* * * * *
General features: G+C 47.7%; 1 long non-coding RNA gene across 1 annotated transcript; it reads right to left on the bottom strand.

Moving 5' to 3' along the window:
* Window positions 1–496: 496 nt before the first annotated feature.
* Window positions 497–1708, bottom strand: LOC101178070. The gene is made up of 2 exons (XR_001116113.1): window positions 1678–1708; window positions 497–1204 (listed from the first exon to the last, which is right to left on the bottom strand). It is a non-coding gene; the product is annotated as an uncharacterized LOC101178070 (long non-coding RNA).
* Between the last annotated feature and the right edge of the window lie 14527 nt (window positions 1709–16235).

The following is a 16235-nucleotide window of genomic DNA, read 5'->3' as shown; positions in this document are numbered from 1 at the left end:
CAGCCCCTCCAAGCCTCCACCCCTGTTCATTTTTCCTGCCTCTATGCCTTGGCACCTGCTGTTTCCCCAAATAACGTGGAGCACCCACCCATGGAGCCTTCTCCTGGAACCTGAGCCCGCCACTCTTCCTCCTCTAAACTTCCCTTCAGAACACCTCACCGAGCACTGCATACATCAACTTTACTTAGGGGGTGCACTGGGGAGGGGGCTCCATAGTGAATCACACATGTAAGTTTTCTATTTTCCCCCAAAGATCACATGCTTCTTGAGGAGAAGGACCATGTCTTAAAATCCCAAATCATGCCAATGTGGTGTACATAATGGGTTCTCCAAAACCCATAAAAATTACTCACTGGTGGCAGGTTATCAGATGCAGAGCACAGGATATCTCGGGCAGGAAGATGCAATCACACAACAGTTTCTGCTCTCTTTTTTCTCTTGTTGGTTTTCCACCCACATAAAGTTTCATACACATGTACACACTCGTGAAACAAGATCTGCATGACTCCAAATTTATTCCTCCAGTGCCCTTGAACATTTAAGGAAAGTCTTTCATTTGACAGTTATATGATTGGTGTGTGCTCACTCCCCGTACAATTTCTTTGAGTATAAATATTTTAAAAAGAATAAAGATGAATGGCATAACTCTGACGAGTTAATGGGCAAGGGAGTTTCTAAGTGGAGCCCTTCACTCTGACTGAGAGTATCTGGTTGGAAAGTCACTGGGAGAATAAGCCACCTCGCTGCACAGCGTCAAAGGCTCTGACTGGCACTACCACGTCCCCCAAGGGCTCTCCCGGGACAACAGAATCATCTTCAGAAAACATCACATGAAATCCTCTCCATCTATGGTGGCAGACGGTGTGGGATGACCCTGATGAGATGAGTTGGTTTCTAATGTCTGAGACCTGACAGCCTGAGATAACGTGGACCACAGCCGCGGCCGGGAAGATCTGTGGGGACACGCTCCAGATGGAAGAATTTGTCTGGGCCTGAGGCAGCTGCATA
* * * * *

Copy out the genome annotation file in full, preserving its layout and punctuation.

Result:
General features: G+C 47.7%; 1 long non-coding RNA gene across 1 annotated transcript; it reads right to left on the bottom strand.

Moving 5' to 3' along the window:
* Window positions 1–496: 496 nt before the first annotated feature.
* Window positions 497–1708, bottom strand: LOC101178070. The gene is made up of 2 exons (XR_001116113.1): window positions 1678–1708; window positions 497–1204 (listed from the first exon to the last, which is right to left on the bottom strand). It is a non-coding gene; the product is annotated as an uncharacterized LOC101178070 (long non-coding RNA).
* Between the last annotated feature and the right edge of the window lie 14527 nt (window positions 1709–16235).

The following is a 16235-nucleotide window of genomic DNA, read 5'->3' as shown; positions in this document are numbered from 1 at the left end:
CAGCCCCTCCAAGCCTCCACCCCTGTTCATTTTTCCTGCCTCTATGCCTTGGCACCTGCTGTTTCCCCAAATAACGTGGAGCACCCACCCATGGAGCCTTCTCCTGGAACCTGAGCCCGCCACTCTTCCTCCTCTAAACTTCCCTTCAGAACACCTCACCGAGCACTGCATACATCAACTTTACTTAGGGGGTGCACTGGGGAGGGGGCTCCATAGTGAATCACACATGTAAGTTTTCTATTTTCCCCCAAAGATCACATGCTTCTTGAGGAGAAGGACCATGTCTTAAAATCCCAAATCATGCCAATGTGGTGTACATAATGGGTTCTCCAAAACCCATAAAAATTACTCACTGGTGGCAGGTTATCAGATGCAGAGCACAGGATATCTCGGGCAGGAAGATGCAATCACACAACAGTTTCTGCTCTCTTTTTTCTCTTGTTGGTTTTCCACCCACATAAAGTTTCATACACATGTACACACTCGTGAAACAAGATCTGCATGACTCCAAATTTATTCCTCCAGTGCCCTTGAACATTTAAGGAAAGTCTTTCATTTGACAGTTATATGATTGGTGTGTGCTCACTCCCCGTACAATTTCTTTGAGTATAAATATTTTAAAAAGAATAAAGATGAATGGCATAACTCTGACGAGTTAATGGGCAAGGGAGTTTCTAAGTGGAGCCCTTCACTCTGACTGAGAGTATCTGGTTGGAAAGTCACTGGGAGAATAAGCCACCTCGCTGCACAGCGTCAAAGGCTCTGACTGGCACTACCACGTCCCCCAAGGGCTCTCCCGGGACAACAGAATCATCTTCAGAAAACATCACATGAAATCCTCTCCATCTATGGTGGCAGACGGTGTGGGATGACCCTGATGAGATGAGTTGGTTTCTAATGTCTGAGACCTGACAGCCTGAGATAACGTGGACCACAGCCGCGGCCGGGAAGATCTGTGGGGACACGCTCCAGATGGAAGAATTTGTCTGGGCCTGAGGCAGCTGCATA